By making the exhibition space impenetrable and restricting the viewpoint over what is on view, Show showimposes a restricted visibility on the visitor, and thus creates the conditions for a reasonable doubt about what there is to see, or not. This doubt, incidentally, is bolstered by a link available in situ, which refers to the website dedicated to the exhibition, thanks to which Vincent Beaurin mischievously applies a principle of emulation between real space and virtual space, with this latter presenting pieces which might not be found in the physical space of the gallery, or else which find themselves in it, but without being accessible to the eye. In a contained to-and-fro, the visitor is thus handed over to an aesthetic arrangement with a precarious balance between true and false semblance, which helps to create a crisis in his beliefs and his perceptive expectations, while at the same time consecrating the still already hallucinatory character of seeing. For the artist, this kind of playground duplicity also gives him a chance to distil, at his leisure, “new” elements, without having to force a fixed status upon them.

With a view to keeping a distinction—which is tending to fade these days—between making art and exhibiting art, Boris Groys has recently developed a stimulating line of thinking around the political arrangement of displaying art. To this end, he makes a differentiation between installation and exhibition: whereas an exhibition venue works like an “extension of the neutral urban public place”, which makes art objects readily accessible to visitors’ eyes, and thus represents the “symbolic property of the public”, the installation, on the other hand, deals with the “symbolic privatization of the public exhibition space”, and represents “the way of enlarging the sphere of the artist’s sovereign rights; of extending the specific art object to the exhibition venue itself”(9). This differentiation results in the renewed possibility of clearly separating the artist from the curator, given that this latter’s activity is limited to dealing with the administration of the art exhibition, precisely where the artist, within a sovereign installation-based logic, overlaps the act of artistic production with the act of his or her exhibition. Needless to say, the casting can always be reversed. Boris Groys is well aware of this, because he derives from this possibility of reversal the societal challenge of the installation arrangement. In his eyes, this latter has “become the dreamed-of experimental terrain for revealing and exploring the ambiguity at the heart of the western idea of freedom”. And he adds: “This is why, over these past few decades, we have seen the emergence of innovative museum projects, which henceforth seem to give more credit to the authoritarian and sovereign actions of the curator. Just as we have witnessed the appearance of art practices claiming to be collaborative, democratic, decentralized, and authorless”(10).

If we relate these reflections to the present case, it seems clear that Show show stems from installation, so obvious is the artist’s sovereign freedom. In the same way that “the opposite dialogues and denies”(11), this artistic proposal presents an exhibition and its contestation: in this sense, this exhibition is an installation. So its space is the symbolic private property of the artist.  He uses it like a place where self-withdrawal is possible and initiation to the other imaginable. But he is still the unique legislator, and any visitor wishing to cross the threshold must submit to his authority. So as this space is conceived as impossible to cross, the artist’s authority is thereby paradoxically diminished, because the visitor cannot request entry and consequently does not have to submit . And this all the more so because the artist’s identity is suspended within a relative anonymity, and because, furthermore, he conceives this space as an exterior. So the visitor’s freedom is also preserved: he is free to stop on the threshold or carry on his way. In both cases, however, if the experience he has had is superficial, the visitor can only relegate the installation to an exhibition, and assert its freedom as a simple solitary project. By trying, conversely, to enter this exterior, which is on the face of it impenetrable, he maintains the prerogatives of the installation, while at the same time challenging the artist’s sovereignty on his own turf, at the risk either of an alienation, or of a revival of the sharing of the perceptible. So perhaps Show show is not hiding, but making a mark.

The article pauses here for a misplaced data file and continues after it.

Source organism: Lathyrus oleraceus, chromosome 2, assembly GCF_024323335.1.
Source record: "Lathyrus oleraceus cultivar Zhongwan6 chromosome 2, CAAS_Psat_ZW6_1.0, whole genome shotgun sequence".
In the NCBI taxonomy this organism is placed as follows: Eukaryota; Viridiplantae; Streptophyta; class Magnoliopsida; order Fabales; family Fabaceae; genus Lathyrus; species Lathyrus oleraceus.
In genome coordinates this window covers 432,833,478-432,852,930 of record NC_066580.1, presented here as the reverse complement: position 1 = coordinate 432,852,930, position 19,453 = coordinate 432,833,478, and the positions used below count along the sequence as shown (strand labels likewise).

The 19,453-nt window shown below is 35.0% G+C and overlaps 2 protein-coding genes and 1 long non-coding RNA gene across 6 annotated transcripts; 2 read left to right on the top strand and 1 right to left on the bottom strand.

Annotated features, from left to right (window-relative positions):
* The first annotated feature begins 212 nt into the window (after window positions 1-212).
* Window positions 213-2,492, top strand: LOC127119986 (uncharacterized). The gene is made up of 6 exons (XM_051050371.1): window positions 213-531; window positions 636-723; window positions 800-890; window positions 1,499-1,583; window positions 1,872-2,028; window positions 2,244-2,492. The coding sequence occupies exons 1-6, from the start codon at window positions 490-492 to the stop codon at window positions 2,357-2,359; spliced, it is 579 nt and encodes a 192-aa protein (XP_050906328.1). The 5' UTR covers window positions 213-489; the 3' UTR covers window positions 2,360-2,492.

1 See in particular the website dedicated to the exhibition :
2 Roland Barthes, Le Neutre. Cours au Collège de France (1977-1978), Paris, Seuil, 2002.
3 Ibid., p. 39.
4 Ibid., p. 32.
5 Ibid., p. 32.
6 Thierry Davila, De l’inframince. Brève histoire de l’imperceptible, de Marcel Duchamp à nos jours, Paris, Editions du Regard, p. 28.
7 Roland Barthes, Roland Barthes par Roland Barthes, Paris, Seuil, 1975, p. 135.
8 Voir Jacques Rancière, Le partage du sensible : esthétique et politique, Paris, La Fabrique, 2000.
9 Voir Boris Groys, « Politique de l’installation », in En public. Poétique de l’auto-design, Paris, Puf, 2015. 10 Ibid., p. 65.
11 Roland Barthes, Oeuvres Complètes, 1966-1975, tome II, Paris, Seuil, 1994, p. 456.

Samuel Dubosson